- Australia finishes off England in the Ashes, clinching the fifth Test on the third day
- The host wins by a whopping 281 runs at the Sydney Cricket Ground
- It was the third time Australia beat England 5-0 after victories in 1921 and 2007
- Pace bowler Mitchell Johnson was named man of the series, taking 37 wickets
Australia reclaimed the Ashes cricket series in the middle of December but was then seeking to pull off a 5-0 rout.
It did just that Sunday in Sydney with another lopsided victory.
The Aussies, humbled by England in the most recent European summer and battered in India months earlier, prevailed by 281 runs with greater than two days to spare.
It was only the third time since the late 1800s Australia triumphed 5-0.
"It's an extremely special occasion," Australian captain Michael Clarke, on the team that thumped England by the same margin in 2006-2007, told reporters. "We couldn't foresee 5-0 after the England series, but I said then the work we were putting in behind the scenes, we were going to get the rewards."
"The bowlers have done a fantastic job. I told them before the Test that they were the best attack in the world, and I think they've earned that mantle."
Indeed a pace bowler, Mitchell Johnson, was named man of the series after claiming 37 wickets and Ryan Harris, his fellow fast bowler, took man-of-the-match honors by taking eight wickets.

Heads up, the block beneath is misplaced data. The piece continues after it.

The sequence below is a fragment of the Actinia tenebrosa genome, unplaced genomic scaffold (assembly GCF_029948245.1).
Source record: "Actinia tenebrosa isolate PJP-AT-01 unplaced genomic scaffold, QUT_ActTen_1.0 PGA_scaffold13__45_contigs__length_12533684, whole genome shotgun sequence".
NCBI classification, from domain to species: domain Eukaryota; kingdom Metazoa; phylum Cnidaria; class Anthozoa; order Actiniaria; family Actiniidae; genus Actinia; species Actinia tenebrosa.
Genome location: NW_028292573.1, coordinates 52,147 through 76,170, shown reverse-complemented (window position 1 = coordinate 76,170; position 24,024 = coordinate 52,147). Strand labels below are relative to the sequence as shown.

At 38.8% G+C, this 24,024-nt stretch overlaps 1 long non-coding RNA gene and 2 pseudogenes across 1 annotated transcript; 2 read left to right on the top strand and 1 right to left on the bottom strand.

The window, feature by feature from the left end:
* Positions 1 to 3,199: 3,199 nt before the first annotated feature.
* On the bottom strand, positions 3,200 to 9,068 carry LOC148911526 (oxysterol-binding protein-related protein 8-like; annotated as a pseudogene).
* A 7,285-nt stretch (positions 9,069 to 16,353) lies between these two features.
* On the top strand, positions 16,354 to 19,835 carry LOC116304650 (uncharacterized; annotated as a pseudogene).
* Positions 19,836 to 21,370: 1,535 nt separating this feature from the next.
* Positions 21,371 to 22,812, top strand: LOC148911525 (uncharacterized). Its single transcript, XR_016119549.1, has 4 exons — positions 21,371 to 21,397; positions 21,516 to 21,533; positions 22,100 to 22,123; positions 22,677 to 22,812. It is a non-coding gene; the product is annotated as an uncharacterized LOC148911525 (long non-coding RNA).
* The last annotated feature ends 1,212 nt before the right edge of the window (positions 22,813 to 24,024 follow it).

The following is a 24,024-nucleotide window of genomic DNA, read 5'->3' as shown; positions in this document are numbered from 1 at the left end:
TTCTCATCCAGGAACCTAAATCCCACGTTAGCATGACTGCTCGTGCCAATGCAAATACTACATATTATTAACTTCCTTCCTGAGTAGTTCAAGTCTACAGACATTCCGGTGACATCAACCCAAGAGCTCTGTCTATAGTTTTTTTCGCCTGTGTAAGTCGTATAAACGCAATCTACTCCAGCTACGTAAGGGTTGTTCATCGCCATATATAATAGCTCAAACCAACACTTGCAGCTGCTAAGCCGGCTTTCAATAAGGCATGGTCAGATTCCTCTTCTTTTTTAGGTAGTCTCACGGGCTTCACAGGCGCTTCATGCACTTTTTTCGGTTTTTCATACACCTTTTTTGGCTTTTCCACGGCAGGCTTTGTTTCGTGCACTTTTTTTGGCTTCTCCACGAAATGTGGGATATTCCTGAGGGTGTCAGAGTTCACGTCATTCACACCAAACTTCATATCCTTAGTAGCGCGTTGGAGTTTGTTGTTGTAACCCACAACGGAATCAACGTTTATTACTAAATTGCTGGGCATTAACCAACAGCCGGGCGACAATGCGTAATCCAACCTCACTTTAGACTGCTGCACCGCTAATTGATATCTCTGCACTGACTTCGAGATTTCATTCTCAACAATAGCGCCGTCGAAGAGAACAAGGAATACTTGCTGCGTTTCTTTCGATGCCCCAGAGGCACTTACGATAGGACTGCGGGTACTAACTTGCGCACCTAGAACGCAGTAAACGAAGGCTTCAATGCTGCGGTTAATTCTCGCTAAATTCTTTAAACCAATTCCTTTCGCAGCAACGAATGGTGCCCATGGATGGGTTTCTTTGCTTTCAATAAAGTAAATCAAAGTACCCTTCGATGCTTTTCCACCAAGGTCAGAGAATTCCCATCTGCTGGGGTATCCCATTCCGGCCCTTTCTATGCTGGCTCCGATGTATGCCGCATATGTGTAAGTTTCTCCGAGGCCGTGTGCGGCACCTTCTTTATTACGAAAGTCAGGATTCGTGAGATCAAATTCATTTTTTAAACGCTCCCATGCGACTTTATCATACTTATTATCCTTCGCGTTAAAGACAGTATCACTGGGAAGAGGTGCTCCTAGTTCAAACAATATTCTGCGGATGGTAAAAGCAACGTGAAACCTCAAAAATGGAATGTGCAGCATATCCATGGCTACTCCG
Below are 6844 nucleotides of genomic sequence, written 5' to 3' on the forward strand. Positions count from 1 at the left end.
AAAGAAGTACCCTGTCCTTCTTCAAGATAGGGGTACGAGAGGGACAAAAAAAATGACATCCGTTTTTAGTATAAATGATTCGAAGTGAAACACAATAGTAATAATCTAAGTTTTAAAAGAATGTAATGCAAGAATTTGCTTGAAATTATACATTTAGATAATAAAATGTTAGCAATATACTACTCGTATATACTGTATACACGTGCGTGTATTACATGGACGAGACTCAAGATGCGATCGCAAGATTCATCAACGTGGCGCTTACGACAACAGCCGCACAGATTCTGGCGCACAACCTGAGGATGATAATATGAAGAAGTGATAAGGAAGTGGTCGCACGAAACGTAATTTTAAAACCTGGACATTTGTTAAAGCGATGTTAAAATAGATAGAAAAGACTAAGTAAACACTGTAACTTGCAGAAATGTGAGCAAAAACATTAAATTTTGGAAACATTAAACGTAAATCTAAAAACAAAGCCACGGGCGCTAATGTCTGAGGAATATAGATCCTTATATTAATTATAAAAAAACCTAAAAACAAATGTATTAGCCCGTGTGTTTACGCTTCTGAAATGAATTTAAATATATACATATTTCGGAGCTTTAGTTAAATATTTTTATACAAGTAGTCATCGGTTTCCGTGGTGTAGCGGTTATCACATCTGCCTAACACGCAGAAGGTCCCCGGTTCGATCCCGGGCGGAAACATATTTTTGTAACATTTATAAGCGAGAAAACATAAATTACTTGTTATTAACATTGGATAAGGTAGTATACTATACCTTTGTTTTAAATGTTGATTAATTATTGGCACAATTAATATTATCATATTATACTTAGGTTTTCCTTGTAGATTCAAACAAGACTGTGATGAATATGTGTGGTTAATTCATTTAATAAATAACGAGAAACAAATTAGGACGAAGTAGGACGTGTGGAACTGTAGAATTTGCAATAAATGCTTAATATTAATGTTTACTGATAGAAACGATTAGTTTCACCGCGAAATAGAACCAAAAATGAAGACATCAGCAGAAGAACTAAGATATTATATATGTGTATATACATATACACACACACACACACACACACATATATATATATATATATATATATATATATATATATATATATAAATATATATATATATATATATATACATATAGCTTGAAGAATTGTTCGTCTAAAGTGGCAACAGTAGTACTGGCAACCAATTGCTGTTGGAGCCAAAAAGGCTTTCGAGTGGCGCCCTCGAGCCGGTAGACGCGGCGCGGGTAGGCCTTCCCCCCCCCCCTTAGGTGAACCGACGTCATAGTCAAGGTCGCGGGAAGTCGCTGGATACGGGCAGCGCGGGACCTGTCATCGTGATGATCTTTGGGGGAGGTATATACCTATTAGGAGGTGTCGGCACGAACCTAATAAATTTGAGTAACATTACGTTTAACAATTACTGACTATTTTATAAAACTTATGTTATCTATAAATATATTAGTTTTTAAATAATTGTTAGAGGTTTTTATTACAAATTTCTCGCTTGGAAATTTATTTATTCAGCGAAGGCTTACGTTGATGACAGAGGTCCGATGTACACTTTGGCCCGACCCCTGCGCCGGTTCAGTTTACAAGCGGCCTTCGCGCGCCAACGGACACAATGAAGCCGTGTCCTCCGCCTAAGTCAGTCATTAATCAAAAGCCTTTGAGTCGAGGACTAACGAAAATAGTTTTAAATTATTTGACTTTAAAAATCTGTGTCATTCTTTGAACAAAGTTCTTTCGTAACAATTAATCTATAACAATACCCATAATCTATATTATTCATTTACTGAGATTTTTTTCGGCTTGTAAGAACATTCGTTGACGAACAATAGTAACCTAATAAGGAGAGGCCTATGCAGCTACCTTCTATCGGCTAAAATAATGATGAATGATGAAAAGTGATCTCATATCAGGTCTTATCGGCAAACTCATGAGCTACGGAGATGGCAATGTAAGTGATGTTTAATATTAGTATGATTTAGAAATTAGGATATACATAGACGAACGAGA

Australia won the first Test by 381 runs, second Test by 218 runs, third Test by 150 runs and fourth Test by eight wickets.
"The start of 2013 didn't go anywhere near as well as we'd have liked," said Clarke. "I think that's what feels so satisfying at the moment, that we've been able to turn things around."
England wasn't feeling as good and captain Alastair Cook -- who prior to the series seemingly could do little wrong -- is now facing heavy criticism.
"Australia's bowling has been outstanding," England coach Andy Flower told Sky Sports. "Johnson's pace has been a huge difference between the two sides.
"To be frank, the pace rocked the batting order in the first Test and we never quite recovered. I, as leader along with Alastair, we have to analyze the decisions we have made.
"We haven't scored heavy runs -- anything above 400 -- for a very long time."